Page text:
Fa0/0       Di0      06    043B     0747      2
Fa0/0       Di0     11     7B9A     05D2     1
Fa0/0       Di0       06     0BD0     01BB    1
Vi2        Local       32     8D41      B1A4    11
Vi2     Local       32     0E87      9CDC    170
Vi2        Local       2F    0000       0000     11
Fa0/0       Di0   06     070F      0DBB     4
Vi2        Fa0/0      11     05D2      7B9A     1
Vi2        Fa0/0      06     0DBB     070F      8
Vi2      Local       2F     0000      0000     170
Vi2      Fa0/0        11     D0A2     7B9A     1
Vi2        Fa0/0        06     01BB     0BD0     1
Fa0/0        Di0    11     7B9A     D0A2     2
Fa0/0        Di0    11     7B9A     AAF5     3

* All the IP Address have been changed and are randomly entered.

As you can see, NetFlow enabled on the Virtual Access interface has captured the IN traffic (categorized under SrcIf which is Source Interface) for the DSL connection and since traffic exits the router via the Dialer Interface due to Cisco’s routing, the OUT traffic (categorized under DstIf which is Destination Interface) for the DSL is captured from the Dialer interface. In order to see the combined traffic statistics for the DSL connection, you need to combine the graphs
for the Dialer Interface and the Virtual Interface.

Looking at a report for the interfaces, you can see that the graphs shows IN traffic for the Virtual Access Interface and the OUT traffic for the Dialer Interface and its not an easy job imagining them to be one especially when you want to see detailed reports on application, source, destination and both the IN and OUT traffic points.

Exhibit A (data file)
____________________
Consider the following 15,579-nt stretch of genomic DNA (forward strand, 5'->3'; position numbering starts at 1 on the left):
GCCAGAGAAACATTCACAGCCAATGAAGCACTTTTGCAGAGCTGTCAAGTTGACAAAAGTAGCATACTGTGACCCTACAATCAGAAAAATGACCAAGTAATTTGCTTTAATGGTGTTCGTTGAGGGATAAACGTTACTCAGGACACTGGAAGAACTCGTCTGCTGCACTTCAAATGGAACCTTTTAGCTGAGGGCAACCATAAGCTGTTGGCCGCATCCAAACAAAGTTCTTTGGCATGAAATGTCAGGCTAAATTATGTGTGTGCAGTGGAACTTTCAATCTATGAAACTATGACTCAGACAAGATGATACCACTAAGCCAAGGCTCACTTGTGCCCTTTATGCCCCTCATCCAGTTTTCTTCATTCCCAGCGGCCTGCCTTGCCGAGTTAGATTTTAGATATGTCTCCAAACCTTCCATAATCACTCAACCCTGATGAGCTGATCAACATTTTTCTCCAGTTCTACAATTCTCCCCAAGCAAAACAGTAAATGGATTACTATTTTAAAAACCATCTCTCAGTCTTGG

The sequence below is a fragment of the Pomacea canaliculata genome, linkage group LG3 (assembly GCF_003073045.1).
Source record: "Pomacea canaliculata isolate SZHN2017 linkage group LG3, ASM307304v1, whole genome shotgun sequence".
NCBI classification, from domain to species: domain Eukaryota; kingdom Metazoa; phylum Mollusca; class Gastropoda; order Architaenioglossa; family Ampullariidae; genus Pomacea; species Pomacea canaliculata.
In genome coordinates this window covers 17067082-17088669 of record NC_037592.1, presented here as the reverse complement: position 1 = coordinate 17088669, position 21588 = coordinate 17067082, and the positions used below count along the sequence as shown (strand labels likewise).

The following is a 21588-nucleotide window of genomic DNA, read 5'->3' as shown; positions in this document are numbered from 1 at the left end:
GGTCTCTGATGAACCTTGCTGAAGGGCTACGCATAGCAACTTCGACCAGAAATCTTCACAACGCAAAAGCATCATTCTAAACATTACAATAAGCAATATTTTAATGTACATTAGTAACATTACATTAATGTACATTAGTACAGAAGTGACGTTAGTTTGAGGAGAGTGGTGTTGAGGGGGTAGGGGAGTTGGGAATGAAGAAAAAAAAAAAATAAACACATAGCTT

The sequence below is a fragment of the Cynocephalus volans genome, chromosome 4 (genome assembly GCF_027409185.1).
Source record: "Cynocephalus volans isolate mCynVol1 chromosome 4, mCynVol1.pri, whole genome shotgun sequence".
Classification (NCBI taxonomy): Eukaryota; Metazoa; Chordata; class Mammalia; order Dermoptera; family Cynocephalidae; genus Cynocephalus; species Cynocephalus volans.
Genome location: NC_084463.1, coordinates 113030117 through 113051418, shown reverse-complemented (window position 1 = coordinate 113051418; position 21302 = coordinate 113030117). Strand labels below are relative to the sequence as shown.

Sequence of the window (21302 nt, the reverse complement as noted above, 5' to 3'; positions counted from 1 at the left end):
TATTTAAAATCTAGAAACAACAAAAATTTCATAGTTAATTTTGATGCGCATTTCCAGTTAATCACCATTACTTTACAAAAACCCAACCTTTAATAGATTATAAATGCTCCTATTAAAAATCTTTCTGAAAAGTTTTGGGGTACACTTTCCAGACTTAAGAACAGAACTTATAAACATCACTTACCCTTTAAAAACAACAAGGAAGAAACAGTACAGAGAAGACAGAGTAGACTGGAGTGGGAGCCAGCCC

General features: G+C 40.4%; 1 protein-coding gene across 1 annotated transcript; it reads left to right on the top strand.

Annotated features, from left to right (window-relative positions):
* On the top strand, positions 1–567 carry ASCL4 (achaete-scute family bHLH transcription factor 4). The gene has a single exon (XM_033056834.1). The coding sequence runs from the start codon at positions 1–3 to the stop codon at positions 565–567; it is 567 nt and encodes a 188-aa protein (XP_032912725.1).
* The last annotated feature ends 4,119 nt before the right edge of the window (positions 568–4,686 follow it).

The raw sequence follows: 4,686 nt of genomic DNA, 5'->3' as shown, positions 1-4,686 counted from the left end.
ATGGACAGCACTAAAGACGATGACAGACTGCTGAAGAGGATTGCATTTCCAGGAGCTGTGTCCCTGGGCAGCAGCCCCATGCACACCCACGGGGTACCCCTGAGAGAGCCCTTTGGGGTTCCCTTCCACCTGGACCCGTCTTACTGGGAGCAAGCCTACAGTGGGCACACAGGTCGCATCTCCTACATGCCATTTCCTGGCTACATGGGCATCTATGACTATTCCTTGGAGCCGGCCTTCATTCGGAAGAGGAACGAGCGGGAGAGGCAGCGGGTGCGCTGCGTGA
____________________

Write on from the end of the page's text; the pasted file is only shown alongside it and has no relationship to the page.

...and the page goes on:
IN - Virtual Interface    OUT - Dialer Interface

The Interface Grouping feature in NetFlow Analyzer lets you group together different interfaces either from the same router or different devices to show the combined traffic statistics in a single graph. To create an Interface Graph, navigate to Device Group (option from Product Settings) and from here click on the Interface Group tab. From this link, you can select the interfaces to be grouped. You will be given an option to enter the Interface Group speed and here enter the speed of the Dialer interface (Virtual Access Interface wll have the same speed as it inherits the Dialers properties) and save the group.

Combined IN and OUT

The interface group created will show the combined graphs for both interfaces thus helping you get a clearer picture on the IN and OUT traffic for DSL link and also help in generating a complete report rather than having separate reports generated for each interface and then combining them. NetFlow Analyzer ensures that its not just the bandwidth monitoring that is made wasy, but the report generation too.

And a great thanks to Alec Waters who updated us about the behavior of ADSL connection through his post in our forums. You can follow Alec Waters on ManageEngine community from here.

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Don Thomas Jacob